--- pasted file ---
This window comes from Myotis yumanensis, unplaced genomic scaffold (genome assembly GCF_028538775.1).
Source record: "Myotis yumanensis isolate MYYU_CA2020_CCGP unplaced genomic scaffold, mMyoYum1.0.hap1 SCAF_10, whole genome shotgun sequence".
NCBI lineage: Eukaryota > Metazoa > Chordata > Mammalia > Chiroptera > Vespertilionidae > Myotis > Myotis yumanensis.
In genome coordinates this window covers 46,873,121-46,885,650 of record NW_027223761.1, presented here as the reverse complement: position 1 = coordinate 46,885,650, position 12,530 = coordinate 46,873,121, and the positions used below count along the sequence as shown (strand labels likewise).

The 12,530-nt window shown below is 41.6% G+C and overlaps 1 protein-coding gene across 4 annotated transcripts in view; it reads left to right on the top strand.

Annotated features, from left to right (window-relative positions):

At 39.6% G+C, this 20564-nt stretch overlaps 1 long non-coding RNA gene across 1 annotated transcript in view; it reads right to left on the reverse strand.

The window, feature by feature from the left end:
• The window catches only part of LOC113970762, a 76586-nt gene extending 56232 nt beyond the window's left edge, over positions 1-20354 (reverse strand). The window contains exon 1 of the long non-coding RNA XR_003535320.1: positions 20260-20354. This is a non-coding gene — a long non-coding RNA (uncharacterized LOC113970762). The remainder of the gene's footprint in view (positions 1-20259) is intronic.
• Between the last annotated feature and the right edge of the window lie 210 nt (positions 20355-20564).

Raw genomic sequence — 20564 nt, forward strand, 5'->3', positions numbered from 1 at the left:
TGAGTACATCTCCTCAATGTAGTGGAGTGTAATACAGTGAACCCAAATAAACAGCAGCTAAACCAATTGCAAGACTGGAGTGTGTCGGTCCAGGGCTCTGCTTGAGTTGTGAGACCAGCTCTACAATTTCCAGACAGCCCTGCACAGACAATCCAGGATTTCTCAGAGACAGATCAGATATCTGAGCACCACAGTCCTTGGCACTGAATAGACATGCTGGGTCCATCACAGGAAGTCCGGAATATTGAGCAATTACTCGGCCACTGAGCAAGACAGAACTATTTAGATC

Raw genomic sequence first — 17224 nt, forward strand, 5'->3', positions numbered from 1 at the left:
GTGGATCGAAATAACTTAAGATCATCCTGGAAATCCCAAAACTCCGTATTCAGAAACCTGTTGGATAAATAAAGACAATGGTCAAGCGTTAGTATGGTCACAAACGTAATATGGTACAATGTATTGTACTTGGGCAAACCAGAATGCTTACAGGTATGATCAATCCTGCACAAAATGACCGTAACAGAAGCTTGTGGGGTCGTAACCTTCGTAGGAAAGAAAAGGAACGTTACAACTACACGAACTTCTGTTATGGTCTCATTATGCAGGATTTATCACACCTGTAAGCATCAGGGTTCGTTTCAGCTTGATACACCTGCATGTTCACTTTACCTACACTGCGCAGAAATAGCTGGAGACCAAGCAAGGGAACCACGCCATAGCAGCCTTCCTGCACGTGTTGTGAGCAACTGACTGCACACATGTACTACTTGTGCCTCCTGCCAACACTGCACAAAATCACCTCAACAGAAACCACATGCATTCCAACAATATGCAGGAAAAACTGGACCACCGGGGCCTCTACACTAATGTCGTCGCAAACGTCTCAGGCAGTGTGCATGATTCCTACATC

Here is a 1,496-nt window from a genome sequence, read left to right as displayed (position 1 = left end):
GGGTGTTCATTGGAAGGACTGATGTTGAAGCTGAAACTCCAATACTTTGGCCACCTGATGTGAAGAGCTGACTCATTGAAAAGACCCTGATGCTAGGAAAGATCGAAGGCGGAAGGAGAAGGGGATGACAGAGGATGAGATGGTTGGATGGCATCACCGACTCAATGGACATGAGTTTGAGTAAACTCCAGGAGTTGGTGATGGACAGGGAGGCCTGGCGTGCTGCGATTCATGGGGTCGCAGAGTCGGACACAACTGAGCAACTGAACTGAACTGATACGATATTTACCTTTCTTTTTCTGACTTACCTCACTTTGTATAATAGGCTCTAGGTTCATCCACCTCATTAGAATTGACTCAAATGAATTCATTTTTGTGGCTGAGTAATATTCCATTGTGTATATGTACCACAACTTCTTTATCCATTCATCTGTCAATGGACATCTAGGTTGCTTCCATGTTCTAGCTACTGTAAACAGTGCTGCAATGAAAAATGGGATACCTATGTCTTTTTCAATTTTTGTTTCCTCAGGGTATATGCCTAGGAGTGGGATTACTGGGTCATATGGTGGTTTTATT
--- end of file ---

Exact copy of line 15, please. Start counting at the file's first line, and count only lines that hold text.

Here is a 1,496-nt window from a genome sequence, read left to right as displayed (position 1 = left end):